Visting Fellows 2016
In June 2016 SCEWP will be hosting seven visiting fellows for a month of research, discussion and collaboration. There will also be workshops and a visiting speaker series scheduled to coincide with the Fellows’ residence (more information will be posted on the SCEWP website as it becomes available.)
The 2016 Fellows are:
Dr. Tom Dougherty is a University Lecturer in the Philosophy Faculty at the University of Cambridge, and a Fellow of Trinity Hall. He primarily researches ethics, with a particular interest in consent. His recent publications include “Yes Means Yes: Consent as Communication,” “Sex, Lies and Consent” and “Vague Value.” As a Visiting Fellow, he will be researching whether any rights depend on people’s evidence.
Dr. Gerald Lang received his early philosophical training in Bristol and Oxford, and is now a Lecturer in Philosophy at the University of Leeds, where he has been based since 2005. He is the co-editor (with Ulrike Heuer) of Luck, Value, and Commitment: Themes from the Ethics of Bernard Williams (OUP, 2012), and the co-editor (with Helen Frowe) of How We Fight: Ethics in War (OUP, 2014). He has published on a wide variety of topics in moral and political philosophy in journals such as Philosophy and Phenomenological Research, The Philosophical Quarterly, and Analysis. During his time at SCEWP, he will working on foundational questions to do with innocence, liability, and self-defence, as well as completing work which defends a collectivist, conventionalist account of the morality of war. He will also be trying to come to some conclusions about how we should allocate remedial duties in situations of partial compliance.
Dr. Rory Cox is a medieval historian whose research focuses on the historical development of the ethics of war and peace. Dr Cox has been a Lecturer in Late Medieval History at the University of St Andrews since 2011. Prior to this he held a lectureship in Medieval History at Aberystwyth University (2010-11) and a Scouloudi Junior Research Fellowship at the Institute of Historical Research, London (2009-10). He obtained a D.Phil. in History at the University of Oxford (2010) and holds Bachelor and Masters degrees from University College London. Dr Cox has been the recipient of several academic scholarships and awards, and was recently elected as a fellow of the Royal Historical Society. As a Visiting Fellow at SCEWP, Dr Cox will be working on a forthcoming book, War and Justice: From Antiquity to the End of the Middle Ages (Princeton University Press). This project will provide a comparative analysis of the historical development of the relationship between war and justice across multiple cultures in the Eastern Mediterranean and Europe over several millennia (c. 3000 BC – 1600 AD).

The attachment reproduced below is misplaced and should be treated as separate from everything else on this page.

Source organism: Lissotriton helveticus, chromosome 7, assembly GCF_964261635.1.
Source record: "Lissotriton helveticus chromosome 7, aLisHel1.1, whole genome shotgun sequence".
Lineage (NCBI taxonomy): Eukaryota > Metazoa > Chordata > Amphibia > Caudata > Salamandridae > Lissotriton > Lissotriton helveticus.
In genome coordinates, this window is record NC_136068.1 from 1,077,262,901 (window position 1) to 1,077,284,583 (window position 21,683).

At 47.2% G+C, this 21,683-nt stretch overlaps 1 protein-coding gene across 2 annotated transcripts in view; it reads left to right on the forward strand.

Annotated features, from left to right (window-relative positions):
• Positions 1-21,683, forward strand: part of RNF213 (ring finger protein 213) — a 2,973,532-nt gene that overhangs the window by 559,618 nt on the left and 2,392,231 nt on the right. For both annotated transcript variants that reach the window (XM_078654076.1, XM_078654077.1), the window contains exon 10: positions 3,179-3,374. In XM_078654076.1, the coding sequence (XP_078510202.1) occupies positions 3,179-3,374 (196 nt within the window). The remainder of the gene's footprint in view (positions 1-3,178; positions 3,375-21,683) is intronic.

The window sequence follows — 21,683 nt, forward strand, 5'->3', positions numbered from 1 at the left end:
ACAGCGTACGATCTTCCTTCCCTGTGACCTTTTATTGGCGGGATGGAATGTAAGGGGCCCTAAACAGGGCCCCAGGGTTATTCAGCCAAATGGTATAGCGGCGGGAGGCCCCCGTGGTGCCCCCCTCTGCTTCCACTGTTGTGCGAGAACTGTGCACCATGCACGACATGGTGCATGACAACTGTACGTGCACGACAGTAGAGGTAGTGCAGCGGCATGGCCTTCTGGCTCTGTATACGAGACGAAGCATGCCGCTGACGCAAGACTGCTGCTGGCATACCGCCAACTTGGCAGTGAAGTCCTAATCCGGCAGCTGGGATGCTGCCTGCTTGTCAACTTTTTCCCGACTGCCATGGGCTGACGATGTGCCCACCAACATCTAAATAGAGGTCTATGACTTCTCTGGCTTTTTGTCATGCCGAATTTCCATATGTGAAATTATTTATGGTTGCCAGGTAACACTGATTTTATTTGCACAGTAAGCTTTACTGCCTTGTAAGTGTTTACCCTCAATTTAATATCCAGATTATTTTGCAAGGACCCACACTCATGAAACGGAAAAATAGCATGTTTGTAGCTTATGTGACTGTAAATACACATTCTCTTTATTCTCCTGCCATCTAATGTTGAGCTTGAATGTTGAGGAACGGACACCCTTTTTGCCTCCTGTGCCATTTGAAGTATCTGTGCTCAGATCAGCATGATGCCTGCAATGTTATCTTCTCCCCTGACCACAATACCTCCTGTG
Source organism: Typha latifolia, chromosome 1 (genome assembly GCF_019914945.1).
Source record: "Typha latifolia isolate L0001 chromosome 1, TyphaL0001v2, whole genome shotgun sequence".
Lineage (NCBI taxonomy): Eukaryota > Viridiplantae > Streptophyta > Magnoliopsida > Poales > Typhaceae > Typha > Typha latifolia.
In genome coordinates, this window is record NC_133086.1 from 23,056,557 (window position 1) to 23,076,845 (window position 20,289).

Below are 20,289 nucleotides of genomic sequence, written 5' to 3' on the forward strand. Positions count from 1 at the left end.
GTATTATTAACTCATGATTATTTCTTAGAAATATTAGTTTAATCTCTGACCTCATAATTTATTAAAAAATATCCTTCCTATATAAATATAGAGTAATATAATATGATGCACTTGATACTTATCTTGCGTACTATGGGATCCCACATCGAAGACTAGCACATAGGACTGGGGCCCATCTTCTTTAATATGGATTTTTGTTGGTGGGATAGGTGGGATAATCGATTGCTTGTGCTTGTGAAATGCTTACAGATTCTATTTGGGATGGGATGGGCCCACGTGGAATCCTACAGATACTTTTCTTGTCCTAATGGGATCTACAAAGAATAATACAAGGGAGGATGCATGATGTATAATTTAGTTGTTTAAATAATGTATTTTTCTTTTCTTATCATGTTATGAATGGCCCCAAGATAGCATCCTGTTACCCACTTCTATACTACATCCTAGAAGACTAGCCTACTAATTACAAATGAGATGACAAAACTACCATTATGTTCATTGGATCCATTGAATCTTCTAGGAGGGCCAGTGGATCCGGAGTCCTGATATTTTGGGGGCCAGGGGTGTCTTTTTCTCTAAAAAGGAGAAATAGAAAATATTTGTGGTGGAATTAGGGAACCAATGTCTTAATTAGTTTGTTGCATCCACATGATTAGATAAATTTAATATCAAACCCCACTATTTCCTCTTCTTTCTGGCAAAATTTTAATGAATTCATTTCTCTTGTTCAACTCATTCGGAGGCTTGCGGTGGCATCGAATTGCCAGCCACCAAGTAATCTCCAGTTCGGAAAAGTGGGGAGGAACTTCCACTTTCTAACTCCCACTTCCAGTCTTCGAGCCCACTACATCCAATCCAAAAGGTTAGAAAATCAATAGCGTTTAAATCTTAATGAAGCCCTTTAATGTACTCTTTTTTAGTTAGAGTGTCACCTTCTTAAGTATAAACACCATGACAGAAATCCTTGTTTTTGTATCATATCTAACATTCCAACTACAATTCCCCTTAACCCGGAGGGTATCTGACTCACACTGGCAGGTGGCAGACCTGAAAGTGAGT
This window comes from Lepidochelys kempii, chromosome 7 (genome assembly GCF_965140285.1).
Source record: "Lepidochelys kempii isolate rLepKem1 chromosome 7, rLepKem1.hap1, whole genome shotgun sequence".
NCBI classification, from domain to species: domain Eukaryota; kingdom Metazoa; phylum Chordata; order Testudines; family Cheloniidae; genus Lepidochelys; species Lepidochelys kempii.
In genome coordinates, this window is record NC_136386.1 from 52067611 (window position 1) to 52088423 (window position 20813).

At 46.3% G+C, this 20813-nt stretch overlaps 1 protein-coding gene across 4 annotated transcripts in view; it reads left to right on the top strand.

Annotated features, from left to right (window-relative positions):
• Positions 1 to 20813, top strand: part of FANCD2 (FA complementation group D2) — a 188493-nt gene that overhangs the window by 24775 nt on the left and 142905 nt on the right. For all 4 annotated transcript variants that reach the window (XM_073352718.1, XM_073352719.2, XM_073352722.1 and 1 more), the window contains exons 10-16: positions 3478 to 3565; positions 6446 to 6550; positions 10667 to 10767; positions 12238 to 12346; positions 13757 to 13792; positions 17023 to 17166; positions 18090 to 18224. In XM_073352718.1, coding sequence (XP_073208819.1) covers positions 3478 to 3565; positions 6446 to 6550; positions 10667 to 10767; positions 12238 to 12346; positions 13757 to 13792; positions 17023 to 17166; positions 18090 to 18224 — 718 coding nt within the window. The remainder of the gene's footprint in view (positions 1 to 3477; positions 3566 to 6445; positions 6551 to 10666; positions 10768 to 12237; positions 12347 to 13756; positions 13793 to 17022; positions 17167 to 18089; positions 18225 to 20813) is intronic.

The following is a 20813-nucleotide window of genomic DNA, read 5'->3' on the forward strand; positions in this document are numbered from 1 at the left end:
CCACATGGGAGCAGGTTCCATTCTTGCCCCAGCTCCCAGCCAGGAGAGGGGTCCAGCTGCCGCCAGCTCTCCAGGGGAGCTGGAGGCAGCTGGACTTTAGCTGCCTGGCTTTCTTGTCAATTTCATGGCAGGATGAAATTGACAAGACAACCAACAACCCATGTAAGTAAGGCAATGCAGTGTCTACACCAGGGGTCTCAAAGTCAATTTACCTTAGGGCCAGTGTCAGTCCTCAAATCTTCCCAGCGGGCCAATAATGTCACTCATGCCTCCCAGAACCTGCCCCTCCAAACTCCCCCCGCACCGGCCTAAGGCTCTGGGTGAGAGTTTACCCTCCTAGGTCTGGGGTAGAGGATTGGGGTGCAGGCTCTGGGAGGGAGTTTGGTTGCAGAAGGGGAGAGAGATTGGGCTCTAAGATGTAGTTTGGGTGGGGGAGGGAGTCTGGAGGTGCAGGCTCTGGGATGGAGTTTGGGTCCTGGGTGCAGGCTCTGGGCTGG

Dr. Amandine Catala is an Assistant Professor of Philosophy at the University of Quebec at Montreal (UQAM). Prior to joining UQAM, she was a postdoctoral and visiting fellow at the London School of Economics, the Australian National University, and the University of Louvain. Her research focuses on secession and territorial rights, as well as on democratic theory and just deliberation. Her work on those topics has appeared in the Journal of Social Philosophy and The Monist. As a visiting fellow at SCEWP, she will work on a project that develops a new normative approach to secession, based on the concept of non-domination, which explores the democratic, deliberative, constitutional, and international aspects of secession.
Dr. Jonathan Peterson is assistant professor of philosophy at Loyola University New Orleans. He holds a PhD in Philosophy from the University of Toronto, where he completed a dissertation defending a liberal account of the public interest in art. His current research focuses on political authority, conceptions of social justice, criminal law, and punishment. At SCEWP, Peterson will be working on a project on the moral permissibility of using force to protect cultural objects during war or armed conflict.
Lars Christie is a Ph.D. fellow in the Department of Philosophy, Classics, History of Art and Ideas University of Oslo. His recently submitted dissertation is on the relevance of causation to liability to preventive harm. During his stay at Stockholm, he will explore how debates on causation and liability in criminal law (especially accomplice liability) can inform debates about the relevance of causation to liability to preventive harm. In particular, he will explore the notion that agents can be responsible for events they are not causally connected to. He also focus on the relevance of consent and objective risk to permissible harm imposition and how we should individuate acts for the purposes of determining liability. Lars received his Master’s degree in International Affairs from Columbia University in 2005. Between 2006 and 2012 he worked in the Norwegian Foreign Ministry, serving as a diplomat both in Islamabad and Jerusalem
Honorary Visiting Fellows:
Dr. Susanne Burri is an Assistant Professor in the Department of Philosophy, Logic, and Scientific Method at the London School of Economics and Political Science. Her main research interests include the ethics of war, normative ethics more generally, decision theory, and philosophy of economics.
Information for Visiting Fellows (Password Protected)